It is a widely accepted fact that many geniuses are notoriously strange. The Nobel-winning British physicist Paul Dirac (1902-1984), whose birthday is on August 8, was no exception.
The scientist, who made fundamental contributions to the development of quantum mechanics, had quite a few personality quirks. By all accounts, he was often reserved and taciturn.
He once explained his lack of loquaciousness and flowery prose by saying,” I do not see how a man can work on the frontiers of physics and write poetry at the same time.”
Dirac was also—although this is not necessarily a negative trait for a physicist—overly fastidious. Yet, for all his social awkwardness, Dirac was not always aloof. In a 2009 interview with National Public Radio, Graham Farmelo, the author of the aptly-titled Dirac biography The Strangest Man, said that even though the physicist didn’t like to be photographed, he made exceptions when it suited him.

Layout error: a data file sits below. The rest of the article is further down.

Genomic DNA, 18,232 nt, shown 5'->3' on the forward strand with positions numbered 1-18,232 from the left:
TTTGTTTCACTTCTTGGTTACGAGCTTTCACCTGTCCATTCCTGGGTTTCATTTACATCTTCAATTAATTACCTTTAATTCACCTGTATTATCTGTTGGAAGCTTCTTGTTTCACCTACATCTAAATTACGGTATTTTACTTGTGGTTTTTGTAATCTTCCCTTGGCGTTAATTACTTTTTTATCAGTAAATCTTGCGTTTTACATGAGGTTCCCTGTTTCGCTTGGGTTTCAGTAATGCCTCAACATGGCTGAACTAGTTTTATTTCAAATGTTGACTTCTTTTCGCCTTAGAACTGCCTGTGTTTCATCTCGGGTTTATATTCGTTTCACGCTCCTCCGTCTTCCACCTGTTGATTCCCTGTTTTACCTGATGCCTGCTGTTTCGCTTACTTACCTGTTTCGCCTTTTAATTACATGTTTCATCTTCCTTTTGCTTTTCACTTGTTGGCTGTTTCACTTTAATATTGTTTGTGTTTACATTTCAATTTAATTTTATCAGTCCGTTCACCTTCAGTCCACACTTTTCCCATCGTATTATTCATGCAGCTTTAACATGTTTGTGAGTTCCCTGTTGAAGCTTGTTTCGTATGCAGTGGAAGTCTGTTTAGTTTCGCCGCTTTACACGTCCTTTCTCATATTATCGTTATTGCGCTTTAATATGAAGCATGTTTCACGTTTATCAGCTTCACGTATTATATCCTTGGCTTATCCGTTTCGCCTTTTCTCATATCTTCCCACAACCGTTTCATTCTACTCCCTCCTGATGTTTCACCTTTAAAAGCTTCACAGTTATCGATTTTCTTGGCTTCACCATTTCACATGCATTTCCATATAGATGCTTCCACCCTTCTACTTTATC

“When he went to the first big European meeting,” Farmelo related, “he made absolutely certain that he was standing right behind Einstein’s right shoulder.”
However, Dirac was not the only genius known for odd habits and behaviors. Other great scientific minds also had eccentric streaks.
For instance, the inventor of the wireless radio, Nikola Tesla, often used his own body as an electrical conductor to prove the safety of his new alternating-current lighting system.
And the brilliant logician and mathematician Kurt Gödel believed that someone was out to poison him. So he ate only the food his wife had cooked (and usually made her taste it first). When she was hospitalized for several months, Gödel stopped eating and starved to death.
Idiosyncrasies aside, given the significant contributions that Dirac and other “crazy” scientists had made to their fields, there clearly is, as Shakespeare famously said, “method in their madness.”